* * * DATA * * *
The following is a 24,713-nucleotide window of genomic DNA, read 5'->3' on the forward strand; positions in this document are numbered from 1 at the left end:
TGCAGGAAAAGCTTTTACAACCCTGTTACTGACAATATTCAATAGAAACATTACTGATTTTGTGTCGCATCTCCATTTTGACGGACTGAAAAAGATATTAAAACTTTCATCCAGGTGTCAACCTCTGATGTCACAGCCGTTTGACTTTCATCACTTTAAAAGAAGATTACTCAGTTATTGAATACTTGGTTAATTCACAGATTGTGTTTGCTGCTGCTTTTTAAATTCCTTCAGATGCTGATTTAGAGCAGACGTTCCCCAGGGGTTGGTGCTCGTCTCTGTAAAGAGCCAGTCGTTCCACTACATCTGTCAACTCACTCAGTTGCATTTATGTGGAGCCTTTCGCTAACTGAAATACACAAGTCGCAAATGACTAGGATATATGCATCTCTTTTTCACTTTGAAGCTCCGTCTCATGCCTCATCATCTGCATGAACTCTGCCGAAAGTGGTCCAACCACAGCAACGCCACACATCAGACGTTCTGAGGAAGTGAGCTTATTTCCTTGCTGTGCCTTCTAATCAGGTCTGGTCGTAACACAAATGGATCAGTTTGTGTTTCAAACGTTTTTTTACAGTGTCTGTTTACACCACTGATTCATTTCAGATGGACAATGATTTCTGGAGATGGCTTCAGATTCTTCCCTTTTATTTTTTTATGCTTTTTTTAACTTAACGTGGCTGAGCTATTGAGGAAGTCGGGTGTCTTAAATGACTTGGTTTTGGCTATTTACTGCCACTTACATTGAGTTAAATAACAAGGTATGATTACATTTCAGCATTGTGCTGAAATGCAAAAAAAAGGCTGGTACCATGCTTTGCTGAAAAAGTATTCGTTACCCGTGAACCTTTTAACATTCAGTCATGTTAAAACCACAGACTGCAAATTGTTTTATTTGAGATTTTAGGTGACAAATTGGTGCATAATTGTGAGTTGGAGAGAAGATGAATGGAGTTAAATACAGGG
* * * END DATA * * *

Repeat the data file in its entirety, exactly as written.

The following is a 24,713-nucleotide window of genomic DNA, read 5'->3' on the forward strand; positions in this document are numbered from 1 at the left end:
TGCAGGAAAAGCTTTTACAACCCTGTTACTGACAATATTCAATAGAAACATTACTGATTTTGTGTCGCATCTCCATTTTGACGGACTGAAAAAGATATTAAAACTTTCATCCAGGTGTCAACCTCTGATGTCACAGCCGTTTGACTTTCATCACTTTAAAAGAAGATTACTCAGTTATTGAATACTTGGTTAATTCACAGATTGTGTTTGCTGCTGCTTTTTAAATTCCTTCAGATGCTGATTTAGAGCAGACGTTCCCCAGGGGTTGGTGCTCGTCTCTGTAAAGAGCCAGTCGTTCCACTACATCTGTCAACTCACTCAGTTGCATTTATGTGGAGCCTTTCGCTAACTGAAATACACAAGTCGCAAATGACTAGGATATATGCATCTCTTTTTCACTTTGAAGCTCCGTCTCATGCCTCATCATCTGCATGAACTCTGCCGAAAGTGGTCCAACCACAGCAACGCCACACATCAGACGTTCTGAGGAAGTGAGCTTATTTCCTTGCTGTGCCTTCTAATCAGGTCTGGTCGTAACACAAATGGATCAGTTTGTGTTTCAAACGTTTTTTTACAGTGTCTGTTTACACCACTGATTCATTTCAGATGGACAATGATTTCTGGAGATGGCTTCAGATTCTTCCCTTTTATTTTTTTATGCTTTTTTTAACTTAACGTGGCTGAGCTATTGAGGAAGTCGGGTGTCTTAAATGACTTGGTTTTGGCTATTTACTGCCACTTACATTGAGTTAAATAACAAGGTATGATTACATTTCAGCATTGTGCTGAAATGCAAAAAAAAGGCTGGTACCATGCTTTGCTGAAAAAGTATTCGTTACCCGTGAACCTTTTAACATTCAGTCATGTTAAAACCACAGACTGCAAATTGTTTTATTTGAGATTTTAGGTGACAAATTGGTGCATAATTGTGAGTTGGAGAGAAGATGAATGGAGTTAAATACAGGG